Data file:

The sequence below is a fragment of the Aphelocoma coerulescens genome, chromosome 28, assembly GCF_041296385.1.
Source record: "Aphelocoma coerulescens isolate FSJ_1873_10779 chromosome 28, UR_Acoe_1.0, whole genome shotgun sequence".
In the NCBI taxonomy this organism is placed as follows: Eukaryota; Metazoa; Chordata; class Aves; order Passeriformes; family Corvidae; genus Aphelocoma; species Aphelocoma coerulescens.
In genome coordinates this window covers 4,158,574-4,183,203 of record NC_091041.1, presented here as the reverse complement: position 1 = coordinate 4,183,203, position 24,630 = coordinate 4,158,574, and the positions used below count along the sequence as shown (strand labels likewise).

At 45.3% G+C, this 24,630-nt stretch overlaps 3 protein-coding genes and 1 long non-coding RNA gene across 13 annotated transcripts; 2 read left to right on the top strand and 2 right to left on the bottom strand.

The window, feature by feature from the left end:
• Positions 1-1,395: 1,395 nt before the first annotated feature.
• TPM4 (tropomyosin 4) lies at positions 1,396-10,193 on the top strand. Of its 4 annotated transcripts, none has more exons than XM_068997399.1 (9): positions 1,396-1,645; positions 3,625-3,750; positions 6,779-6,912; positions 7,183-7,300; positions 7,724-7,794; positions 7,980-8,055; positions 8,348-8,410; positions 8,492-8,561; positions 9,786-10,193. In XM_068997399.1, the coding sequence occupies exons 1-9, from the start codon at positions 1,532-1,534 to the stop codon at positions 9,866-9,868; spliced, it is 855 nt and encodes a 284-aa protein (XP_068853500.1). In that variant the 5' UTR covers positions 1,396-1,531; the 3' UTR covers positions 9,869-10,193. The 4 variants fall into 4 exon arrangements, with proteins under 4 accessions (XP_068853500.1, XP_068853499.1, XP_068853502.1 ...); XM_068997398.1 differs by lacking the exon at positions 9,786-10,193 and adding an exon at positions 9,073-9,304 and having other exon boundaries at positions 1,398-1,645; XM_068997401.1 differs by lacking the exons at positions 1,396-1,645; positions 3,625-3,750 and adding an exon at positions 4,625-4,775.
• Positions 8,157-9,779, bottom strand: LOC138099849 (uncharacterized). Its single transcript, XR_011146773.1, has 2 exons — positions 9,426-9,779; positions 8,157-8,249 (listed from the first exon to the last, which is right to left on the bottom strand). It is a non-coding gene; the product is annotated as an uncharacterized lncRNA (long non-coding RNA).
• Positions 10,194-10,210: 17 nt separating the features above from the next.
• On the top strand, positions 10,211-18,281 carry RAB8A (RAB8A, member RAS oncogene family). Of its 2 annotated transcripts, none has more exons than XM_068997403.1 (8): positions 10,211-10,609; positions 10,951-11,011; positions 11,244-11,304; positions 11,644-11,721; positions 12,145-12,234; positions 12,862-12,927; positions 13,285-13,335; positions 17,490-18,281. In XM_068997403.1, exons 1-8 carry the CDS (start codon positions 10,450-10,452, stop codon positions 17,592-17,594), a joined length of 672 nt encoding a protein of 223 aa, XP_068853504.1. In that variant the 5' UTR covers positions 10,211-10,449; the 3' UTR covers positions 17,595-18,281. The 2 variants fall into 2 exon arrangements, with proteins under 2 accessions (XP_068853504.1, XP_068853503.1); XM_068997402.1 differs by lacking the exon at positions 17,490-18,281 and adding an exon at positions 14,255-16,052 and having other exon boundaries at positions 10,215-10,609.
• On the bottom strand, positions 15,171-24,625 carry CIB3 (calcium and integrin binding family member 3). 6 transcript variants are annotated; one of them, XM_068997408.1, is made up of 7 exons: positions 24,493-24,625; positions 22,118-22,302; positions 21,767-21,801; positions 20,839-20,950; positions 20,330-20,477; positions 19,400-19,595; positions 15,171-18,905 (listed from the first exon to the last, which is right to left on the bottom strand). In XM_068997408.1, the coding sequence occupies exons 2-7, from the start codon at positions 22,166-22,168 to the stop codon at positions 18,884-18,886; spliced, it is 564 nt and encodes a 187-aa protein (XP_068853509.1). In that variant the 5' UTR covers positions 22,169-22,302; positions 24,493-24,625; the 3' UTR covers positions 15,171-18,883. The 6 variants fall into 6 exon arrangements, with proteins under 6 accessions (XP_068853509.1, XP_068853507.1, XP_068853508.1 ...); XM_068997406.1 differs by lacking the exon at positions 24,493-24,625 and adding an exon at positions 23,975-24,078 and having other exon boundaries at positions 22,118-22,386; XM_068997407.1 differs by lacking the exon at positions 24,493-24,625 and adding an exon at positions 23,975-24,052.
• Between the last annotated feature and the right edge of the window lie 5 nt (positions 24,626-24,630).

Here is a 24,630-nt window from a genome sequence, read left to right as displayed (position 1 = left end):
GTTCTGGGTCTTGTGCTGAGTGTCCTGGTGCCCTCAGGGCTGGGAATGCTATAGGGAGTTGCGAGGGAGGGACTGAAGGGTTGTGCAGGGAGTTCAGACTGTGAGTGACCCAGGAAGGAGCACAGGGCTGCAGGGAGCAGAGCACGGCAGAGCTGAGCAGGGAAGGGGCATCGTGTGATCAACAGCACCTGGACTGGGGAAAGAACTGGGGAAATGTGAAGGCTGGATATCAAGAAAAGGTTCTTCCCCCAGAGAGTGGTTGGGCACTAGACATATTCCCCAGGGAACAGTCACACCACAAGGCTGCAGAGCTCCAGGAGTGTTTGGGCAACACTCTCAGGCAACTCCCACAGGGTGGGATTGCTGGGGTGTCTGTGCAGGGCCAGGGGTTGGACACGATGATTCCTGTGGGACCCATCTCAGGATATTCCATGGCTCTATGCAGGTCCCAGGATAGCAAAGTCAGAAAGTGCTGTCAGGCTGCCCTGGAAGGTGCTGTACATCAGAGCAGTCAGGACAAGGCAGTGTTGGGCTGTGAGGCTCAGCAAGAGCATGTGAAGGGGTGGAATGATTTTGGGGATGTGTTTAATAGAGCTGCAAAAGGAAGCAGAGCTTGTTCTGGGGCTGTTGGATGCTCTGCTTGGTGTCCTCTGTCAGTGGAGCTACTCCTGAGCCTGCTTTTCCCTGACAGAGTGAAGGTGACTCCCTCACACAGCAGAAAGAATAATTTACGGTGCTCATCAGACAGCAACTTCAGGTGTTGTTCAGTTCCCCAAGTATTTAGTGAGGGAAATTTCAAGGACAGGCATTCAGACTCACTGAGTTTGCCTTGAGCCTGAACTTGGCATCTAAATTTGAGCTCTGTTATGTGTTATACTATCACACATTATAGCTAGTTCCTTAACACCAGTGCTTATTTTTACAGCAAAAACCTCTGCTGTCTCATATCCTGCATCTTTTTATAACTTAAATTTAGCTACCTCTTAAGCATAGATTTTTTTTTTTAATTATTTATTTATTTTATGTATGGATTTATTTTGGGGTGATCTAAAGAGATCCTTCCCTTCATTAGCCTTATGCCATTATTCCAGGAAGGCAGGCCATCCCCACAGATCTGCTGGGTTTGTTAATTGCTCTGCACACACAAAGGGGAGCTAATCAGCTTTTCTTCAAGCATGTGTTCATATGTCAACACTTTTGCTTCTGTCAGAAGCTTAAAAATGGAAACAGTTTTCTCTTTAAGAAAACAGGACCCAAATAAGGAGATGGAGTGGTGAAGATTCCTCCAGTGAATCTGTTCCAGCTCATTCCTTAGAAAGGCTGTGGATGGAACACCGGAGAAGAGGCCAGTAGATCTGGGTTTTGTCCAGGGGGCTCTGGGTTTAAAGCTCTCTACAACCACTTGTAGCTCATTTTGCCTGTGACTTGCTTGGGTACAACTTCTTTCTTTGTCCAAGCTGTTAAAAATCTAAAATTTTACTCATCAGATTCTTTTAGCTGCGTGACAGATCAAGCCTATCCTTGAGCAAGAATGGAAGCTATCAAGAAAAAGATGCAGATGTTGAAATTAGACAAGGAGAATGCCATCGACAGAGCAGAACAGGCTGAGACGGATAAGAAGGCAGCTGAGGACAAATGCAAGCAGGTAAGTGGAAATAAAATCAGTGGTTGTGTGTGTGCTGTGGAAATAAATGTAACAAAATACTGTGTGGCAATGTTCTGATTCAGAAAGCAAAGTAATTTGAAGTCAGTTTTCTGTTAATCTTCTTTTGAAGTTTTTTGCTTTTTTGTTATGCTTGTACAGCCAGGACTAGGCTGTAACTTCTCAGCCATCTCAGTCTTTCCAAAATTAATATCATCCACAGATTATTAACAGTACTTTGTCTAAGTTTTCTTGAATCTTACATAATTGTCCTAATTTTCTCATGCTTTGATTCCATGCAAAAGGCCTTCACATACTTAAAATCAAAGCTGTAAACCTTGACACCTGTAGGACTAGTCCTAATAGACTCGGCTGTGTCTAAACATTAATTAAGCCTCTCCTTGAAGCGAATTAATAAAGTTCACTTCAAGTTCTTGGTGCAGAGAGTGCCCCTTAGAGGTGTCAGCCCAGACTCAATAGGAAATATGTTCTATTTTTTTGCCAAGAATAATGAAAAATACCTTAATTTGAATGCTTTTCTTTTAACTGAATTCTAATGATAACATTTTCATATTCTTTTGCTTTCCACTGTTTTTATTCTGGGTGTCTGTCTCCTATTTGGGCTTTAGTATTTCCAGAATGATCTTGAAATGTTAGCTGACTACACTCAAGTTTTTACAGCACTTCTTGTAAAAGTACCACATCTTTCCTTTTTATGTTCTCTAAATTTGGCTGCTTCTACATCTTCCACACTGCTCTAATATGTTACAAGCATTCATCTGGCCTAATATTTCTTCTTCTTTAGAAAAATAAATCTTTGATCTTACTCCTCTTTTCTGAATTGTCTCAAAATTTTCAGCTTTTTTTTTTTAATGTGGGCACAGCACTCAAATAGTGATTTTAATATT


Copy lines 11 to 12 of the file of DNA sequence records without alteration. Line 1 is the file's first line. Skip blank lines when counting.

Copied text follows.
• On the top strand, positions 10,211-18,281 carry RAB8A (RAB8A, member RAS oncogene family). Of its 2 annotated transcripts, none has more exons than XM_068997403.1 (8): positions 10,211-10,609; positions 10,951-11,011; positions 11,244-11,304; positions 11,644-11,721; positions 12,145-12,234; positions 12,862-12,927; positions 13,285-13,335; positions 17,490-18,281. In XM_068997403.1, exons 1-8 carry the CDS (start codon positions 10,450-10,452, stop codon positions 17,592-17,594), a joined length of 672 nt encoding a protein of 223 aa, XP_068853504.1. In that variant the 5' UTR covers positions 10,211-10,449; the 3' UTR covers positions 17,595-18,281. The 2 variants fall into 2 exon arrangements, with proteins under 2 accessions (XP_068853504.1, XP_068853503.1); XM_068997402.1 differs by lacking the exon at positions 17,490-18,281 and adding an exon at positions 14,255-16,052 and having other exon boundaries at positions 10,215-10,609.
• On the bottom strand, positions 15,171-24,625 carry CIB3 (calcium and integrin binding family member 3). 6 transcript variants are annotated; one of them, XM_068997408.1, is made up of 7 exons: positions 24,493-24,625; positions 22,118-22,302; positions 21,767-21,801; positions 20,839-20,950; positions 20,330-20,477; positions 19,400-19,595; positions 15,171-18,905 (listed from the first exon to the last, which is right to left on the bottom strand). In XM_068997408.1, the coding sequence occupies exons 2-7, from the start codon at positions 22,166-22,168 to the stop codon at positions 18,884-18,886; spliced, it is 564 nt and encodes a 187-aa protein (XP_068853509.1). In that variant the 5' UTR covers positions 22,169-22,302; positions 24,493-24,625; the 3' UTR covers positions 15,171-18,883. The 6 variants fall into 6 exon arrangements, with proteins under 6 accessions (XP_068853509.1, XP_068853507.1, XP_068853508.1 ...); XM_068997406.1 differs by lacking the exon at positions 24,493-24,625 and adding an exon at positions 23,975-24,078 and having other exon boundaries at positions 22,118-22,386; XM_068997407.1 differs by lacking the exon at positions 24,493-24,625 and adding an exon at positions 23,975-24,052.